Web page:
In our last article, we examined financial encumbrances or obligations that might appear on your title. What about non-financial obligations? Here are some common examples.
An easement confers upon the owner of land the right to use the land by another or to prevent it from being used for certain purposes. In other words, it gives the owner of one property the right to use the property of another for a special purpose or to prevent it from being used for a certain purpose. In this context, the one property gets a benefit and the other property is affected or burdened by that right. For example, one property owner may give to an adjoining property owner the right to cross over his land.
Once registered, the easement (both the benefit and the burden) remains indefinitely or runs with the land, regardless of a change in ownership. Here are some other common rights:
i) right of passage by pedestrians or vehicles
ii) right of access
iii) right to park
iv) joint use of parking area
v) right of drainage.
A special form of easement involves a party wall agreement. Each owner of half a duplex share a common wall conferring rights or obligations on each other, which rights or obligations run with the land.
A utility right-of-way (UROW) is another form of easement which allows municipalities, gas, electrical and other utility providers, to create a utility corridor in order to install transmission lines over and under the land. The most common UROW is by a municipality where there is a continuous right-of-way required for utility lines over many different parcels of land. The UROW grants rights to the municipality to use the land for that purpose, including the right to enter upon the land in order to repair or maintain the utility.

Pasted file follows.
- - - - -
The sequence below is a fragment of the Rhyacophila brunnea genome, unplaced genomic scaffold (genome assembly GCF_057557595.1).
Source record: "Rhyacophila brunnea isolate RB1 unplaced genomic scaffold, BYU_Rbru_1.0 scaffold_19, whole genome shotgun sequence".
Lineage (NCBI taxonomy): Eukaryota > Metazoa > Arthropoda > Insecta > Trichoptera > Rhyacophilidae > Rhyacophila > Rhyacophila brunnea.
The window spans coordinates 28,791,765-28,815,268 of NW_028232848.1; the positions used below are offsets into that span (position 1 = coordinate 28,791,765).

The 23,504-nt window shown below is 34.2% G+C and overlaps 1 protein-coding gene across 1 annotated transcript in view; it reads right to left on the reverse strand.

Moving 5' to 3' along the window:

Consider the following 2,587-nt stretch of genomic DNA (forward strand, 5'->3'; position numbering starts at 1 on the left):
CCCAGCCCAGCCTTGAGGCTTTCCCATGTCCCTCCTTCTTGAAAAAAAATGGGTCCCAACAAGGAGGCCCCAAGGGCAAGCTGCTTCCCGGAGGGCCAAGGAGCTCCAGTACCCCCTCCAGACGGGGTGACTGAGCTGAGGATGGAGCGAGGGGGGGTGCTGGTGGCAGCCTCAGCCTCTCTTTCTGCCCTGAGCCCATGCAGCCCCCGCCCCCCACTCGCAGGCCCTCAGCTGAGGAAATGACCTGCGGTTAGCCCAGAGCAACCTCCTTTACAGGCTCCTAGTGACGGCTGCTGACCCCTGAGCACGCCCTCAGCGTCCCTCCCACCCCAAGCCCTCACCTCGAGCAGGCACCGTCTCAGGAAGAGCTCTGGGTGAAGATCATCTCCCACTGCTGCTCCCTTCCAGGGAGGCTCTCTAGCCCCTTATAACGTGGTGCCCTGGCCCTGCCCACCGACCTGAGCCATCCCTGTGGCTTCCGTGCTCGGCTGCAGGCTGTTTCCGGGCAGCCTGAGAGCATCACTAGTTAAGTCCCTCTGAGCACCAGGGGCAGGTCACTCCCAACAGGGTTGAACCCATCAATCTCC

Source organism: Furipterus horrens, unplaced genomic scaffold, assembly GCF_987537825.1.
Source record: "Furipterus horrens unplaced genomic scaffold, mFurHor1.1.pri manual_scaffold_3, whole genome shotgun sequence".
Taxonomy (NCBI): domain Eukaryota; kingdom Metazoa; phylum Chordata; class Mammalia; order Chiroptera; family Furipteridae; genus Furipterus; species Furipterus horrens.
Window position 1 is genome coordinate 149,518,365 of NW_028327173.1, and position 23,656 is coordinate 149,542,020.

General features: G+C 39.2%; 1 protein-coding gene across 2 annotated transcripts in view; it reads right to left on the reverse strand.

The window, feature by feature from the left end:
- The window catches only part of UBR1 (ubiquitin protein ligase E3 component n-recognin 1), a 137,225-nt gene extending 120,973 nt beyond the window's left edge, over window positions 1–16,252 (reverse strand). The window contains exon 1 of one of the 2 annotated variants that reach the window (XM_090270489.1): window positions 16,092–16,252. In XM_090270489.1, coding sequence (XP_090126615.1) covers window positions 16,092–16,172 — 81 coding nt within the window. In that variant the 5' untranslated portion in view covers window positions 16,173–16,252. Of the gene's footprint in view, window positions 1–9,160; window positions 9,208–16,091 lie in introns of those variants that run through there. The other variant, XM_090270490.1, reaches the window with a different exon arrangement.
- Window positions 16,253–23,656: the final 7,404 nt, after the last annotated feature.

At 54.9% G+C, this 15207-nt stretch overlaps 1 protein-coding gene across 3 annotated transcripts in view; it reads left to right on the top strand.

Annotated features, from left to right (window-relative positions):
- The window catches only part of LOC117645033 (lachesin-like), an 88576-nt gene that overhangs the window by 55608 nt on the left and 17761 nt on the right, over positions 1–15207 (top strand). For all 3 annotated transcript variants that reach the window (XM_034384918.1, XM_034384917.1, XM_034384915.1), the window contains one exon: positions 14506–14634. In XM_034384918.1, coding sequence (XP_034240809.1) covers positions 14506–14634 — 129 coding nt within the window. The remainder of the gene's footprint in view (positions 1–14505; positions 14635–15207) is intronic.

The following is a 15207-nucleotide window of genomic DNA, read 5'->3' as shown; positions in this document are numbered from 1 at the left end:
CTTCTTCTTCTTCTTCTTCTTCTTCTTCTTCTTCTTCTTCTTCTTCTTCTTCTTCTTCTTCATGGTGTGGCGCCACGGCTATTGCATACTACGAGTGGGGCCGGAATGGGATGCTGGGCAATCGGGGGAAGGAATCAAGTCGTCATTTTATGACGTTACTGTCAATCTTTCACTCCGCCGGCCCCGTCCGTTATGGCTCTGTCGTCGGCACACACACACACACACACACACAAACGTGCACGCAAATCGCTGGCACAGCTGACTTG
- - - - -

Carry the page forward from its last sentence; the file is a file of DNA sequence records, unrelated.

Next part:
Most municipalities prohibit construction or development over a UROW and a prudent owner would be wise to have knowledge as to the precise location of the UROW and obtain advice from the municipality as to the restrictions or limitations of any development over or on the UROW. For example, moveable sheds less than 10 square metres can be erected on a UROW but larger sheds or permanent structures cannot. What about cement pads or driveways?
Occasionally, a fence, driveway or retaining wall may encroach upon adjoining land and/or upon a municipal road, laneway or UROW. In these circumstances, an encroachment agreement may be required to be signed whereby the one property owner agrees to allow the encroachment to remain on his property, subject to certain terms and conditions. For example, the encroachment agreement may require that if the encroaching structure is destroyed or removed then any new structure would be required to be built within the boundaries of the lot.
Encroachment agreements are registered against the titles affected and run with the land. If the encroachment is on municipal land, the City of Medicine Hat has various policies regarding circumstances under which a structure will be allowed to continue to exist on public property and the circumstances or conditions upon which an encroachment agreement will be signed by the City. The City of Medicine Hat encroachment policy can be found on their website: www.medicinehat.ca and searching encroachment policy.
A prudent owner or purchaser should examine the title to property owned, purchased or being purchased, and reasonable inquiry should be made as to the nature and extent of any registrations that may appear on the title.
If there is any doubt about the nature of the registration, you would be well advised to seek the advice of your lawyer to ensure that the registration is a non-financial registration and does not adversely affect the saleability of your property.